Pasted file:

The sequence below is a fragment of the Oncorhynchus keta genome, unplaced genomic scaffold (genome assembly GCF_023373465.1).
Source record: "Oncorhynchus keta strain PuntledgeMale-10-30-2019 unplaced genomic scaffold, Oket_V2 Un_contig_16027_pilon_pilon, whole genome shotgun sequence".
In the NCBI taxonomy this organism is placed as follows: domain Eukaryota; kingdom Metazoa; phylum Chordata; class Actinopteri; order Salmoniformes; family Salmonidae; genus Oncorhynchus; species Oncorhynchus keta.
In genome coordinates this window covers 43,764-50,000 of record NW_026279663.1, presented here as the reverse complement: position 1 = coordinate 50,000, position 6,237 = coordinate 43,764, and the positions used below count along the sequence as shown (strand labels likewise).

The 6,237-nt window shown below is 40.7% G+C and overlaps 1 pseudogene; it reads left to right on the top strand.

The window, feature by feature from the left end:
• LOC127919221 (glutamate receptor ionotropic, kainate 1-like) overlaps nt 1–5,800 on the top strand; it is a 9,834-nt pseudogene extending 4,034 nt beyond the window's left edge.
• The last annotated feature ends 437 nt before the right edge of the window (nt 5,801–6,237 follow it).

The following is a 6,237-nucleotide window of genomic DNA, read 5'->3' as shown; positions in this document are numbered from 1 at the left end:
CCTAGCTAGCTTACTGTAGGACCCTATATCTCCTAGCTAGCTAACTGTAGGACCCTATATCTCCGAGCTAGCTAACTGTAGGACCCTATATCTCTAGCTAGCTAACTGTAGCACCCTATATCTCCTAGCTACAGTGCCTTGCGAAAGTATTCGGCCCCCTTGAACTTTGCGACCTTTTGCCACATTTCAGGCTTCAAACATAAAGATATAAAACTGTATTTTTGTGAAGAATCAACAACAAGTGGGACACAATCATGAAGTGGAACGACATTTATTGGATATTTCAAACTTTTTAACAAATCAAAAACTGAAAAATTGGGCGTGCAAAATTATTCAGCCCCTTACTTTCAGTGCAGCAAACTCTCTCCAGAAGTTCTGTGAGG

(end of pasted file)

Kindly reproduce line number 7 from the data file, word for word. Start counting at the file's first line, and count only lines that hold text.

• LOC127919221 (glutamate receptor ionotropic, kainate 1-like) overlaps nt 1–5,800 on the top strand; it is a 9,834-nt pseudogene extending 4,034 nt beyond the window's left edge.